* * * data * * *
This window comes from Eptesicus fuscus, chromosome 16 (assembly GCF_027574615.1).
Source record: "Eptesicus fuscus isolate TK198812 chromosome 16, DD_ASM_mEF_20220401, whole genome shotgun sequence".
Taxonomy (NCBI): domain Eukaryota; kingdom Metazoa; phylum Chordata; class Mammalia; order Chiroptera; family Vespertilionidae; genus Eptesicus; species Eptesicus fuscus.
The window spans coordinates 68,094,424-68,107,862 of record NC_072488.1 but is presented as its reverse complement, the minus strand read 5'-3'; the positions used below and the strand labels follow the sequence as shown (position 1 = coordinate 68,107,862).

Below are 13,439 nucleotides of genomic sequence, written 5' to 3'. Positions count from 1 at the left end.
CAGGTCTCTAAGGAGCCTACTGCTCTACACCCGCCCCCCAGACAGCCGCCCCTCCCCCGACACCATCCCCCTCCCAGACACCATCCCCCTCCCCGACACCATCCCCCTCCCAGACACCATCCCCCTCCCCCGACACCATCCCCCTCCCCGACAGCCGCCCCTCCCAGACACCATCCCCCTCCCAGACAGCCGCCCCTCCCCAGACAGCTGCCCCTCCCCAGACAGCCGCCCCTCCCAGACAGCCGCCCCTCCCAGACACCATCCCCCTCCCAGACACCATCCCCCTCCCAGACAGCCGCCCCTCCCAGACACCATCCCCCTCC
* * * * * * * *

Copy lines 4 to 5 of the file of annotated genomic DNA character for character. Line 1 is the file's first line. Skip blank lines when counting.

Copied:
The window spans coordinates 68,094,424-68,107,862 of record NC_072488.1 but is presented as its reverse complement, the minus strand read 5'-3'; the positions used below and the strand labels follow the sequence as shown (position 1 = coordinate 68,107,862).

Below are 13,439 nucleotides of genomic sequence, written 5' to 3'. Positions count from 1 at the left end.